How many wins can top trade targets add?

Now that Andrew McCutchen has started swinging a hot bat, how many wins could he add to a contender after the deadline? Charles LeClaire/USA Today Sports

Unlike baseball's planned premier events, such as the World Series or the All-Star Game, the trade deadline wasn't envisioned as one of baseball's most significant seasonal moments.

Baseball's first MLB-wide trade deadline was instituted for the 1923 season, to standardize the differing deadlines that the American League and National League had instituted. Simultaneously the result of a war between commissioner Judge Kenesaw Mountain Landis and AL president Ban Johnson and between Cardinals owner Branch Rickey and the owners of the New York teams (among other feuds), the June 15 trade deadline stayed in force for generations. But it was never a Very Big Moment in baseball's season ... until 1986, when baseball moved to a July 31 deadline, which stayed in effect until the very-recent-but-slight change to Aug. 1.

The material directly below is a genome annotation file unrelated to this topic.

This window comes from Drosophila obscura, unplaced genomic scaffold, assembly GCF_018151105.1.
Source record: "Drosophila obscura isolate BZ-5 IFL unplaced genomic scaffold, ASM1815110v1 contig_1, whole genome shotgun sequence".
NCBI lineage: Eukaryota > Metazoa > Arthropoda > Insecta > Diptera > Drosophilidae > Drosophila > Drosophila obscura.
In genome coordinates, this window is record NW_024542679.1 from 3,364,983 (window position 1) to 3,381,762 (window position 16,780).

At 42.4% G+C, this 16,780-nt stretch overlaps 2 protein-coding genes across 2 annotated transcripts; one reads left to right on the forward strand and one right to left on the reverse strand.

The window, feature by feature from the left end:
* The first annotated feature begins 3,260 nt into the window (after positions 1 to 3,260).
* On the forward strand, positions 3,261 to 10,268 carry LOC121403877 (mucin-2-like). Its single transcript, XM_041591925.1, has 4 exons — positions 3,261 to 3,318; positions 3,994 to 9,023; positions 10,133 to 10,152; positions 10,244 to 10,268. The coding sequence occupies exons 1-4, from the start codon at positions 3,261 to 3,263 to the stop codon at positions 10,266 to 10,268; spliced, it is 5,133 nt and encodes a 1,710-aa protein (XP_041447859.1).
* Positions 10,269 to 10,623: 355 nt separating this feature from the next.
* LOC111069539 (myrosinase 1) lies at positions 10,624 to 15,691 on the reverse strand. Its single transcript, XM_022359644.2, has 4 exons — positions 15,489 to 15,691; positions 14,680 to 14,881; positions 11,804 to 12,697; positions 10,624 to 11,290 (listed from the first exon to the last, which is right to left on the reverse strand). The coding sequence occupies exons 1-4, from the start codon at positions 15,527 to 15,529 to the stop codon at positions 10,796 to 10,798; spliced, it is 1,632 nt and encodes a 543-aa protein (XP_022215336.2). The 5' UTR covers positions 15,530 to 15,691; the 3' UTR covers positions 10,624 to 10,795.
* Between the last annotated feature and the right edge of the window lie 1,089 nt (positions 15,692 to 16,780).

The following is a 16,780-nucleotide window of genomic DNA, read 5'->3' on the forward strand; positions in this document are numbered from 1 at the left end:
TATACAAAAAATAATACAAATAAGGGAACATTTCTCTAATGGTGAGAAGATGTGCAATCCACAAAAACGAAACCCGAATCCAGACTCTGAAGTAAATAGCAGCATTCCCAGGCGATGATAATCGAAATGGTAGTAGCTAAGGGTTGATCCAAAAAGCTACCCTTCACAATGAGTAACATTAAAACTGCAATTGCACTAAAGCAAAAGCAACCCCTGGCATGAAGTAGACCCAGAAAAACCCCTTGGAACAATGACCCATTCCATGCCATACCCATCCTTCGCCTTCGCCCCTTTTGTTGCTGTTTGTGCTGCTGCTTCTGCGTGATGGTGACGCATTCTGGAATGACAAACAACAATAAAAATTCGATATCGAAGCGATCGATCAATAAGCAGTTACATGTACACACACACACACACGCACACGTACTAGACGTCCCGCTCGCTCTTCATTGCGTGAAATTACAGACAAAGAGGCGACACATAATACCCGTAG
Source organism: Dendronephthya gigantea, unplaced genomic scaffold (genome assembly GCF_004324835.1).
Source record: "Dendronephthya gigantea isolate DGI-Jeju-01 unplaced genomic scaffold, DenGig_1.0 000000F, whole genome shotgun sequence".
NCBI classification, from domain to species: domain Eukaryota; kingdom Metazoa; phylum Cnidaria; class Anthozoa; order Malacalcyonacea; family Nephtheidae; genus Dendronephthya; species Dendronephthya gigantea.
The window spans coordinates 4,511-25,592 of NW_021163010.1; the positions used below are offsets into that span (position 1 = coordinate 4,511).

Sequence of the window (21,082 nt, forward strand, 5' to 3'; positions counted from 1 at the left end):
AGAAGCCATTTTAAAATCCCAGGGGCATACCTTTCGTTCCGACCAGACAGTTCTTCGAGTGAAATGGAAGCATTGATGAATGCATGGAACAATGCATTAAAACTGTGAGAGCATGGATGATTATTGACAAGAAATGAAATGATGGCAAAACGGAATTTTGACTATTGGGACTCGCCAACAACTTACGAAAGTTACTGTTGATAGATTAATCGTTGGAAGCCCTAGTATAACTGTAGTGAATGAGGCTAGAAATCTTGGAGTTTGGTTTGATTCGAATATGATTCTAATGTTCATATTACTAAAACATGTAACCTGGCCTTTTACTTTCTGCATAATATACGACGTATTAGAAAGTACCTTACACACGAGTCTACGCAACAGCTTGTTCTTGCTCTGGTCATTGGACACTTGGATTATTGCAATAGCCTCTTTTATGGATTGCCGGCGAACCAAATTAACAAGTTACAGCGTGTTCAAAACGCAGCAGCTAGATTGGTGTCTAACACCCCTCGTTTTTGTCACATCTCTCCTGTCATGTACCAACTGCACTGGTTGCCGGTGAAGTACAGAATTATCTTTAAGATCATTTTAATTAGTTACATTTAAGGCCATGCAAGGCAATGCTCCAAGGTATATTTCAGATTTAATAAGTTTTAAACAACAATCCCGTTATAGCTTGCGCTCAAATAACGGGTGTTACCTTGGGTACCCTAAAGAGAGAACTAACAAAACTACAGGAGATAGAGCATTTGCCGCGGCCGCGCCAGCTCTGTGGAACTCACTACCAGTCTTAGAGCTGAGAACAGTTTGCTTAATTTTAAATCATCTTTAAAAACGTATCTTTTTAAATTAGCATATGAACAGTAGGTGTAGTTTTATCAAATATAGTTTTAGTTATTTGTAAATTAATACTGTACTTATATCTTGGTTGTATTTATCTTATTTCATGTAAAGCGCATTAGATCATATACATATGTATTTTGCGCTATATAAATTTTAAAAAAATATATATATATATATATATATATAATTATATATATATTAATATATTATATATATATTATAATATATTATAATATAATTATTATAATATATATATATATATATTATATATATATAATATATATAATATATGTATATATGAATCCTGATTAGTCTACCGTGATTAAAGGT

As it turned out, July 31 turned out to be a fairly elegant date for the non-waiver trade deadline; it was late enough in the season that more teams are throwing in the towel than in mid-June, but late enough that players can have a real effect on the pennant races. Combine that with free agency -- meaning teams falling from contention would frequently have "move 'em or lose 'em" players -- and you have one of baseball's most exciting in-season times.

As might be expected, with only two months of playing time for a player acquired right at the deadline, the list of best trade adds isn't just made up of superstars. Some decidedly non-superstars turned out to be key pennant race adds too. Before we get to the projections for this year's best realistic trade additions at the deadline -- there is no Mike Trout projection listed below -- let's look at some of the most valuable adds of the July deadline era, ranked by FanGraphs WAR (fWAR) and listed with the team that acquired him.